Instead, University of Denver will adopt a “formal policy addressing climate change, developing partnerships to address issues of climate change and sustainable development through its academic efforts in research, teaching and service, and ensuring that all academic and administrative units embrace efforts to foster sustainability.”
Today’s decision, initially expected last week, comes on the heels of notable rejections around the country this year, with over 45 U.S. colleges now on the record rejecting fossil fuel divestment due to everything from its negligible impact on the environment to the high costs it imposes on students.
In 2016 alone, the divestment campaign has seen rejections from schools like Cornell, UPenn, Notre Dame, Rice University, Northeastern, and University of Utah. Six of the eight Ivy League colleges in the United States are also now on record rejecting divestment, with the only two yet to take a formal stance on the issue — Dartmouth and Princeton — both suggesting they will not move forward with an empty, costly pledge.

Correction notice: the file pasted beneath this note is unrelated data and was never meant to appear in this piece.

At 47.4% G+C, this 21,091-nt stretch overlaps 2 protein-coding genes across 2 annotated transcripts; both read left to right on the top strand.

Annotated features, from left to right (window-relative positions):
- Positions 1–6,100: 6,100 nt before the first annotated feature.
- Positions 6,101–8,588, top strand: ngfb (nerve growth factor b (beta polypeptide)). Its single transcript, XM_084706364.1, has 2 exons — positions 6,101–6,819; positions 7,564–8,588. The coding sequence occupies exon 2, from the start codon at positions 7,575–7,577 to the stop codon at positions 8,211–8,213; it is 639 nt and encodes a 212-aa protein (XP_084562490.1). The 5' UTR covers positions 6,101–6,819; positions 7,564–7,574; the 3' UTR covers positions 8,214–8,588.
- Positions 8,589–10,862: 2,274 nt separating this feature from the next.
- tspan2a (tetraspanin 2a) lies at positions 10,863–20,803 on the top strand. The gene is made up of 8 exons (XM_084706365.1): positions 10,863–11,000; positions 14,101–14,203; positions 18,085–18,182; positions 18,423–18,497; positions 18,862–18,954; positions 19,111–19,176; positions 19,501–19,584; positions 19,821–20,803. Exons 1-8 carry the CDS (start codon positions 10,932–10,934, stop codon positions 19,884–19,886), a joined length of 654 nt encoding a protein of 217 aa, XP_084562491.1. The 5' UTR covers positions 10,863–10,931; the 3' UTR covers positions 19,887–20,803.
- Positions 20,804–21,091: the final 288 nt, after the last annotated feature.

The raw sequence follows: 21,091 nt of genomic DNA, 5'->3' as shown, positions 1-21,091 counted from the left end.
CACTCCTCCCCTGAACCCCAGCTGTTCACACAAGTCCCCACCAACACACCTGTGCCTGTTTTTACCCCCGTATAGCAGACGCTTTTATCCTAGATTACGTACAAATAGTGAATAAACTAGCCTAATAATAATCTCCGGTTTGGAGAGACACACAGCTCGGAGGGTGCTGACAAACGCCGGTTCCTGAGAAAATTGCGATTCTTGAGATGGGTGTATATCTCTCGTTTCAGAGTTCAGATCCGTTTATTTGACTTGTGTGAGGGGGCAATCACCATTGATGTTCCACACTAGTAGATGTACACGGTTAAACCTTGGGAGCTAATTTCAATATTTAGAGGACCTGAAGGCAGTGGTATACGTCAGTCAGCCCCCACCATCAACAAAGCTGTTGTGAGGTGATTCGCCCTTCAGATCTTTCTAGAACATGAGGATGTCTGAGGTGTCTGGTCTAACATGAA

So just why has divestment been so ineffective at top universities across the country? For starters, while supporters of the effort believe giving up holdings in fossil fuels has an impact on the environment, divestment has no tangible impact on targeted companies, their practices, or environmental and sustainability cause. As DU professor Frank Laird, a renewable energy advocate who has been sharply critical of fossil-fuel divestment, told the DU Task Force, divestment is “not merely ineffective but I think it can have a negative effect on decarbonizing the energy system because frankly it’s a distraction from a set of large and complex tasks.”
This sentiment has been repeated by universities time and again, with many opting for investments in sustainability and engagement over empty gestures like divestment.